The perfect pint. Mystical. Discussed in hushed tones.
Often it’s less the liquid and more the setting, the temperature outside, the amount of hard work carried out previously. That means it can be a generic high street lager with mates before the football, quenching thirst after helping someone move house, a pint sat on holiday sipping away having worked out the meaning of life, or sometimes it’s that quiet moment of solitary reflection.
Now, we have the ‘craft’ movement, a wonderful idea, far better to put money in the hands of small passionate producers than large corporations? Problem is, some of it is truly great, a lot isn’t. Too complicated, lacking in fun and inducing hangovers that again question the meaning of life.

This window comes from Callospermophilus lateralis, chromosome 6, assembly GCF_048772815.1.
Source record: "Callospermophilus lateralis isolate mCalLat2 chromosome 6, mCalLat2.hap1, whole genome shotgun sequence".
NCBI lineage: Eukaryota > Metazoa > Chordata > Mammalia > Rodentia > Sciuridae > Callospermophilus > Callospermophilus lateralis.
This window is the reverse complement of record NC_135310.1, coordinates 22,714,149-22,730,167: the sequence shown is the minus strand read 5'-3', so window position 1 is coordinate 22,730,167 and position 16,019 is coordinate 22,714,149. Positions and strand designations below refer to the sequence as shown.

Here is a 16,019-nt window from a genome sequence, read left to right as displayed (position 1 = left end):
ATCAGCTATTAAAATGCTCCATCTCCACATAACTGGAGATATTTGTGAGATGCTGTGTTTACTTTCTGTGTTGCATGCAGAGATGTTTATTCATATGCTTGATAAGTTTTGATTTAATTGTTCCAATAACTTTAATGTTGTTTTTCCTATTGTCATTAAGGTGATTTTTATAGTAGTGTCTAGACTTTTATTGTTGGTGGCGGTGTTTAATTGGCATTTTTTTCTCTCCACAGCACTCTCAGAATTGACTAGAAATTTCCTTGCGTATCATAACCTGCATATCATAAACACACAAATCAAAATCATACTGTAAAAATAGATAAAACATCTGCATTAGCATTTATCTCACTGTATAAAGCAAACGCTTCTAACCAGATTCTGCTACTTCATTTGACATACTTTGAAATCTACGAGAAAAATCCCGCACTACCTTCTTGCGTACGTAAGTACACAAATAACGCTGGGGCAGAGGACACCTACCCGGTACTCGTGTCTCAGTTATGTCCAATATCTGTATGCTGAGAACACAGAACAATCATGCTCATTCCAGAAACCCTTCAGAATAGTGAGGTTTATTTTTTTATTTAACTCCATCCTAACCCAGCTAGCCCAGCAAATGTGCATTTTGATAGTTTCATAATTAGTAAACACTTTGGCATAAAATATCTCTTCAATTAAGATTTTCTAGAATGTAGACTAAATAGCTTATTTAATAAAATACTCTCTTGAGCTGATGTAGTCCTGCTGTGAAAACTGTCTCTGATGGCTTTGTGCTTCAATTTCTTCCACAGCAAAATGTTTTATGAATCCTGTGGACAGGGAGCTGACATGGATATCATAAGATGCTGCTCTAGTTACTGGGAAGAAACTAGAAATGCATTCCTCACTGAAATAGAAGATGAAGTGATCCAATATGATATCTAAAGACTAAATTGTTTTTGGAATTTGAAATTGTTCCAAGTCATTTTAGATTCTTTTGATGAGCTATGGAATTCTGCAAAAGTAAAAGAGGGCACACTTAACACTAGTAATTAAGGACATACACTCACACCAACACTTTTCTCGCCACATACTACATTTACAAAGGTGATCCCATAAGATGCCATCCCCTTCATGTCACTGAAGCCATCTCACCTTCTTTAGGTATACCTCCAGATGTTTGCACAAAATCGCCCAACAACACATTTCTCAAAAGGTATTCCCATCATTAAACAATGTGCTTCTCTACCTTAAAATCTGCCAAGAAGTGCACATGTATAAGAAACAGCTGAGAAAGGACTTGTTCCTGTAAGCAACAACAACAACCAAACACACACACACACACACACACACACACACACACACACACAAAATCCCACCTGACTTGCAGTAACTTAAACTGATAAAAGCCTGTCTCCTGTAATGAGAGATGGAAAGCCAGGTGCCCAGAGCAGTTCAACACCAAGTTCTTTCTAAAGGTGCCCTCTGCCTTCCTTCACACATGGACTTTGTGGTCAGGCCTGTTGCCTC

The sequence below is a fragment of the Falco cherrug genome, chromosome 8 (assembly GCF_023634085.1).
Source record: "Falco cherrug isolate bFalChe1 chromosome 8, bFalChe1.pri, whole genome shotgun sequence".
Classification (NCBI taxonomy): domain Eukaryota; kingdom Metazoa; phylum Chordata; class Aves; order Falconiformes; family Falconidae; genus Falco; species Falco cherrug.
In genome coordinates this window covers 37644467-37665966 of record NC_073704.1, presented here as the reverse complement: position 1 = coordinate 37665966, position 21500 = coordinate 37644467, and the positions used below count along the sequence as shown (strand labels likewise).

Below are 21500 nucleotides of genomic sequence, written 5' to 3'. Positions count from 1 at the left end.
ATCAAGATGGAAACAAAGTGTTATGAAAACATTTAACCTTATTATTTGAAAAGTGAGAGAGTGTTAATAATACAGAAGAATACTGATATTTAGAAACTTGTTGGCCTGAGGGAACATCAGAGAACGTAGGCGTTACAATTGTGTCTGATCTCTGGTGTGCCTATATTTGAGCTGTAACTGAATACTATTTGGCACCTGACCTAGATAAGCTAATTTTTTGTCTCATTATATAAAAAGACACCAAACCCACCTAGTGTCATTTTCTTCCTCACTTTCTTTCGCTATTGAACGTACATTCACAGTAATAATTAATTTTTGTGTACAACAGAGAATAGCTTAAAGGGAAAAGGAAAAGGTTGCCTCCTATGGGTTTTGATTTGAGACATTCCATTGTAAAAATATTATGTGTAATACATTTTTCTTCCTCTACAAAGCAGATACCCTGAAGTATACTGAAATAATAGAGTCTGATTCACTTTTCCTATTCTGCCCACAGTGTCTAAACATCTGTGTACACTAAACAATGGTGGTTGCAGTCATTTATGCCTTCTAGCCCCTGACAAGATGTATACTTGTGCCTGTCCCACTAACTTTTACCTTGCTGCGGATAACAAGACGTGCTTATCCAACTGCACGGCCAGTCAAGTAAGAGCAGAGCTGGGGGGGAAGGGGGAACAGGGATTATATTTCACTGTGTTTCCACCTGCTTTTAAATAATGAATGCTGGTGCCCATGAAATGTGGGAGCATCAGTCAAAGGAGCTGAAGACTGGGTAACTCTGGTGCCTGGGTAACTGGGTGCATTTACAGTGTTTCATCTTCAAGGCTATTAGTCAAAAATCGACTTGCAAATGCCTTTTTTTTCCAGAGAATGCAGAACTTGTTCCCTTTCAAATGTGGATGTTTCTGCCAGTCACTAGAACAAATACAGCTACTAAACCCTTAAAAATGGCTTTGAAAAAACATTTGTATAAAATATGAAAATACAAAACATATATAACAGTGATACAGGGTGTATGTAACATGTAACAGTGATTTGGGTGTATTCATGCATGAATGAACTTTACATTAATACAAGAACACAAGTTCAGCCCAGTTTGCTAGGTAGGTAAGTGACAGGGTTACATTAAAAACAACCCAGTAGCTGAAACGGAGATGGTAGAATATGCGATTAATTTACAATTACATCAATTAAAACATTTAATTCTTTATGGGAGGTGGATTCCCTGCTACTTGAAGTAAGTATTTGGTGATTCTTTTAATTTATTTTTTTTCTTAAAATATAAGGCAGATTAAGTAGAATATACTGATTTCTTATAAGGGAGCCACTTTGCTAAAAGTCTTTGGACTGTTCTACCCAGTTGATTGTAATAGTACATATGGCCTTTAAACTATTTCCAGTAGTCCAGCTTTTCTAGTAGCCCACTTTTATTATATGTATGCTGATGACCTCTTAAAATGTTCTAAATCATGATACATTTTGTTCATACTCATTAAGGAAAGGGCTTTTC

So what are you to do? Stick with the larger craft producers? Cloudwater, Wild Beer & Harviestoun - their Schiehallion is my favourite beer. Problem is all are hard to find on draft in many places outside of London. My solution is sticking to those locally based breweries with passion. For me down in Wiltshire that’s Gritchie Brewing Co. Relatively new on the scene and Lord knows who owns it, Gritchie grow their own barley and use water from their farm to create some of the most interesting and best tasting beer I’ve drunk in some time. Fresh, flavourful, just enough about it to make you want more, not too easy to drink.
It could be the Guinness’ travel principle, always tastes better in Dublin. To my mind that’s partly setting and mostly marketing – Stoke Newington’s Auld Shillelagh will match any pint of Guinness. Maybe ‘Summer Lore’ tasted great because it was in the King John or Beckford Arms, that ‘Angel Lore’ because it was on a hot late Dorset summers day at the Fontmell, all great pubs that tick the ambience setting, or perhaps it’s just they’re both a great pint? If only it was in my local…